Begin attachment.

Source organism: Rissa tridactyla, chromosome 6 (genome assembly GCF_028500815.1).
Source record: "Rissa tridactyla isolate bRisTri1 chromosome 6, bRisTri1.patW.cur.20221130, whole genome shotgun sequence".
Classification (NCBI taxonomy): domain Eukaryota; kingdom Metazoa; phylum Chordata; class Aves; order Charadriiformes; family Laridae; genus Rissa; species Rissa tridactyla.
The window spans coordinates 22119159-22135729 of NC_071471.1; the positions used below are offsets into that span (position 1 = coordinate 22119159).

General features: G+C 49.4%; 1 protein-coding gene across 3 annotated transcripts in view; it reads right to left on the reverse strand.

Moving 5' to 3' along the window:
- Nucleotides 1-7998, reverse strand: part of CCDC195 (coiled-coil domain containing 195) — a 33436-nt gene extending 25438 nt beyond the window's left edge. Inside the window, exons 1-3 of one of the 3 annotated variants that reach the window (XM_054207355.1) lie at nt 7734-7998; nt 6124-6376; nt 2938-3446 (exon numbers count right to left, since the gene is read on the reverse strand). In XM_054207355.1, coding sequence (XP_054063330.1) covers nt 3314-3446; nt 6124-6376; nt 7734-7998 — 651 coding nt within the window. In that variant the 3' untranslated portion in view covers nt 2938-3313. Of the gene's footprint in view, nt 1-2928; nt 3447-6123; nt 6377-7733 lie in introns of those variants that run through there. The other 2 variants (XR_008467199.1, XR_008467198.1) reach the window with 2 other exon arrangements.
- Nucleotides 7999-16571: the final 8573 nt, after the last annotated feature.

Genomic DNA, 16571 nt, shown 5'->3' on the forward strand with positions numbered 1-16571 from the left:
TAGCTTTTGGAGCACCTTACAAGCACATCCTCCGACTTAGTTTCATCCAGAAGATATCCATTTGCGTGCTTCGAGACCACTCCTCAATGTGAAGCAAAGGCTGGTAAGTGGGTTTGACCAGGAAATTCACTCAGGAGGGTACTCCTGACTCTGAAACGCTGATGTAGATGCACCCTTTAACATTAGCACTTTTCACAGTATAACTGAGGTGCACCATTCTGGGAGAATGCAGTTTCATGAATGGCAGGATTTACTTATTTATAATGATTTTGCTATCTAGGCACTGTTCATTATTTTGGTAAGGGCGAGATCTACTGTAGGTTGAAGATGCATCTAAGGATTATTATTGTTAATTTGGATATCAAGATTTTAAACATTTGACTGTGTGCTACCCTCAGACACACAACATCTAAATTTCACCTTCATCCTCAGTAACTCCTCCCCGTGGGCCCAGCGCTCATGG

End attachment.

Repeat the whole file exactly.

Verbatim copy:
Source organism: Rissa tridactyla, chromosome 6 (genome assembly GCF_028500815.1).
Source record: "Rissa tridactyla isolate bRisTri1 chromosome 6, bRisTri1.patW.cur.20221130, whole genome shotgun sequence".
Classification (NCBI taxonomy): domain Eukaryota; kingdom Metazoa; phylum Chordata; class Aves; order Charadriiformes; family Laridae; genus Rissa; species Rissa tridactyla.
The window spans coordinates 22119159-22135729 of NC_071471.1; the positions used below are offsets into that span (position 1 = coordinate 22119159).

General features: G+C 49.4%; 1 protein-coding gene across 3 annotated transcripts in view; it reads right to left on the reverse strand.

Moving 5' to 3' along the window:
- Nucleotides 1-7998, reverse strand: part of CCDC195 (coiled-coil domain containing 195) — a 33436-nt gene extending 25438 nt beyond the window's left edge. Inside the window, exons 1-3 of one of the 3 annotated variants that reach the window (XM_054207355.1) lie at nt 7734-7998; nt 6124-6376; nt 2938-3446 (exon numbers count right to left, since the gene is read on the reverse strand). In XM_054207355.1, coding sequence (XP_054063330.1) covers nt 3314-3446; nt 6124-6376; nt 7734-7998 — 651 coding nt within the window. In that variant the 3' untranslated portion in view covers nt 2938-3313. Of the gene's footprint in view, nt 1-2928; nt 3447-6123; nt 6377-7733 lie in introns of those variants that run through there. The other 2 variants (XR_008467199.1, XR_008467198.1) reach the window with 2 other exon arrangements.
- Nucleotides 7999-16571: the final 8573 nt, after the last annotated feature.

Genomic DNA, 16571 nt, shown 5'->3' on the forward strand with positions numbered 1-16571 from the left:
TAGCTTTTGGAGCACCTTACAAGCACATCCTCCGACTTAGTTTCATCCAGAAGATATCCATTTGCGTGCTTCGAGACCACTCCTCAATGTGAAGCAAAGGCTGGTAAGTGGGTTTGACCAGGAAATTCACTCAGGAGGGTACTCCTGACTCTGAAACGCTGATGTAGATGCACCCTTTAACATTAGCACTTTTCACAGTATAACTGAGGTGCACCATTCTGGGAGAATGCAGTTTCATGAATGGCAGGATTTACTTATTTATAATGATTTTGCTATCTAGGCACTGTTCATTATTTTGGTAAGGGCGAGATCTACTGTAGGTTGAAGATGCATCTAAGGATTATTATTGTTAATTTGGATATCAAGATTTTAAACATTTGACTGTGTGCTACCCTCAGACACACAACATCTAAATTTCACCTTCATCCTCAGTAACTCCTCCCCGTGGGCCCAGCGCTCATGG